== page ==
Attaining climate justice through the adaptation of urban form to climate change: flood risks in Toronto
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Empirical evidence points out that entrenched cost-benefit rationales behind urban form adaptations to climate change unequally exacerbate vulnerabilities and hazard exposures, engendering risk inequalities and triggering climate injustice. Specifically, adaptive interventions for managing climate change-induced floods, whether through green and blue infrastructure (GBI), land use planning, or urban design, prioritize the protection of high-value urban assets while excluding vulnerable groups. To redress climate injustice, some have called for the consideration of the three pillars of justice: distributive justice, i.e., the just spatial distribution of adaptation responses; procedural justice, i.e., the equality of decision-making processes; and recognitional justice, i.e., the legitimization of marginalized groups. To assess the extent of these pillars’ integration in the scholarship (theoretically and empirically), this dissertation conducted a systematic review of 136 peer-reviewed papers on urban climate justice vis-à-vis adaptation. The findings reveal a lack of theoretical and empirical connections between the three-pillared justice framework and climate adaptive interventions in urban form. The dissertation’s theoretical framework overcomes these omissions by using different theories/concepts in the literature as nexuses connecting climate justice pillars with urban form. It capitalizes on interconnections distributive justice has with differential vulnerabilities, flood exposures, and the adaptive capacity of urban form to identify areas that unequally experience flood risks and need to be prioritized in adaptation. It, furthermore, combined the three-pillared justice framework with epistemic justice and local experiential knowledge concept to explore how flood-adaptive GBI planning can address the root causes of vulnerabilities, hence facilitating justice-oriented transformative adaptation. Accordingly, the research developed a multi-criteria model including indicators and variables for measuring the spatial distribution of social vulnerabilities, exposure, and the adaptive capacity of urban form, whereby it proposes pathways for justice-oriented transformative adaptation of high-risk priority areas through GBI planning. The dissertation focuses on Toronto in Ontario, Canada, to test the theoretical framework, which can be applied in any city. The study in Toronto asks: “who” is unequally at-risk of flooding events, “where” are they located, “why” they are unequally vulnerable, and “how” we can engage the high-risk community in adaptive GBI planning to promote justice-oriented transformative adaptation. The methodology started with operationalizing the spatial multi-criteria model through weighted overlay analysis using ArcGIS and an online survey of 120 Toronto-based flooding experts, which yielded the identification of four priority neighborhoods at a disproportionate risk of floods. Focusing on one of the high-risk priority neighborhoods, Thorncliffe Park, I conducted 20 semi-structured interviews with flooding experts and local leaders and an online survey of residents to investigate whether the local experiential knowledge of residents has been recognized in adaptive GBI planning decisions. I furthermore performed an online participatory-mapping activity in this neighborhood during which participants marked, on the neighborhood map, locations that require GBI for socio-cultural benefits. I overlaid the resulting participatory maps with land uses’ run-off coefficients to propose sites for allocating GBI for both socio-cultural benefits and run-off management. The findings show the effectiveness of the theoretical framework in identifying priority neighborhoods and developing place-based adaptation solutions inside and outside Canada. All four high-risk neighborhoods are inner-city tower communities with old infrastructure and dense low-income, racialized, and migrant populations, typical tower blocks built after the second World War in several cities across North America and Europe. The findings in Thorncliffe Park, as the priority neighborhood, unveil the exclusion of residents from flood-adaptive GBI planning despite their vulnerabilities and exposure. This exclusion, as results indicate, is rooted in technocratic processes based on technical knowledge and cost-benefit rationales. The findings show four epistemic barriers that need to be addressed to facilitate climate justice in adaptation interventions within Thorncliffe Park: lack of social networks, citizenship rights, climate awareness opportunities, and communicational tools. The results also show that the industrial uses around the railway and residential-commercial sites around Overlea Boulevard in this neighborhood are in dire need of GBI for managing run-offs and socio-cultural benefits. I propose adopting inclusive processes to allocate small-scale adaptive GBI in these locations. Building on the findings, the dissertation proposes future theoretical and empirical studies to complement this study by proposing how to design GBI and other urban form adaptive interventions by changing the layout patterns, orientation, and geometry of streets, buildings, and blocks in the high-risk disenfranchised communities to advance climate justice. At the center of this proposition are developing new theories to expand the climate justice triad and devising new forms of inclusive and collaborative design.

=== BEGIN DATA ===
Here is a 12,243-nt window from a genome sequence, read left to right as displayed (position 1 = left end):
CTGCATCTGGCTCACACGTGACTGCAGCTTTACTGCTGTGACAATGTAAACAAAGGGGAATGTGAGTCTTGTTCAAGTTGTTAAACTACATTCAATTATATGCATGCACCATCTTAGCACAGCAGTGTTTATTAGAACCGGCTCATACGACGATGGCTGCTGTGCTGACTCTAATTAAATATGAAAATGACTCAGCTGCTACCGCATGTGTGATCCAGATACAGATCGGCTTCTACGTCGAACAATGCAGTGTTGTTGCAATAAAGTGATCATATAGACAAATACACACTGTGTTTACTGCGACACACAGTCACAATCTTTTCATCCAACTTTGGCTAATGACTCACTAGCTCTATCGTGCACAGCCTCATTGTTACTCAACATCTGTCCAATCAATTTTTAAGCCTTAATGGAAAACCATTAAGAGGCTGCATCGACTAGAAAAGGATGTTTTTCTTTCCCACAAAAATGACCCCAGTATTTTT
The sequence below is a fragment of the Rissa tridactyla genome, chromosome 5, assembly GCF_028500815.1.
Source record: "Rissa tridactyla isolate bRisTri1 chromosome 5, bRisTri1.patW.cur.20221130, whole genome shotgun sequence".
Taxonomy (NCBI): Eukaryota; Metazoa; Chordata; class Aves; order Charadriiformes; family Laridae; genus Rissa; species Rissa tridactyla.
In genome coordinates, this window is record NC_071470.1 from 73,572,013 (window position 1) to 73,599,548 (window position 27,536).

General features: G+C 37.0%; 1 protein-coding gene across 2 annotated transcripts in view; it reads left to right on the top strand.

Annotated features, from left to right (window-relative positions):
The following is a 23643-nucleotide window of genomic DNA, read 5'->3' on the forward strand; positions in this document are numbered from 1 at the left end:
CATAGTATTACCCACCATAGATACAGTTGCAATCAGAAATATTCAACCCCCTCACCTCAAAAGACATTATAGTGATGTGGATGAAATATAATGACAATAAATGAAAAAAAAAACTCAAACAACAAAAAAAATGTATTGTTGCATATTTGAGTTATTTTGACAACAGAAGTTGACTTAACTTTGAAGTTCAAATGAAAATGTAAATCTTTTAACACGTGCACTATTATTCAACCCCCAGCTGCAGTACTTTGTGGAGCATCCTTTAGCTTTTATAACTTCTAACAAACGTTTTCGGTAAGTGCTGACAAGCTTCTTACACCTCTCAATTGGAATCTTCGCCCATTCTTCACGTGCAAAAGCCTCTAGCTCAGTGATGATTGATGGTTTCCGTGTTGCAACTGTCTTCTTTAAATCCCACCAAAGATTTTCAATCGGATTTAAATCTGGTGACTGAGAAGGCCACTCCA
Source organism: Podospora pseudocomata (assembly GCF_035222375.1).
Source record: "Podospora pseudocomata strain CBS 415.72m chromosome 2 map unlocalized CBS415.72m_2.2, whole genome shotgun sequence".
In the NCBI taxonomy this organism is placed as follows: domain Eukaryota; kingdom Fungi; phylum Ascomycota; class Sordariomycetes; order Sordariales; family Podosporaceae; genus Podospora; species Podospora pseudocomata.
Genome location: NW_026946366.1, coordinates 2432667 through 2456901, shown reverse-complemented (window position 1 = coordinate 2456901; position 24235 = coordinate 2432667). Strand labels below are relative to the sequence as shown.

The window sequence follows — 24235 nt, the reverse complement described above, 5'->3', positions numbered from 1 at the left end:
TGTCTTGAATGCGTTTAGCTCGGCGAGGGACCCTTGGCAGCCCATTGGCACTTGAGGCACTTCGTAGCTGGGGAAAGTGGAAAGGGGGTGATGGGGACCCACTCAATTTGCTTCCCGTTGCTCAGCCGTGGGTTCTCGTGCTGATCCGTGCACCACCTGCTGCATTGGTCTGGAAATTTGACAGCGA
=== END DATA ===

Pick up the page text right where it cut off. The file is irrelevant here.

Cite this version of the work
Niloofar Mohtat (2023). Attaining climate justice through the adaptation of urban form to climate change: flood risks in Toronto. UWSpace. http://hdl.handle.net/10012/19183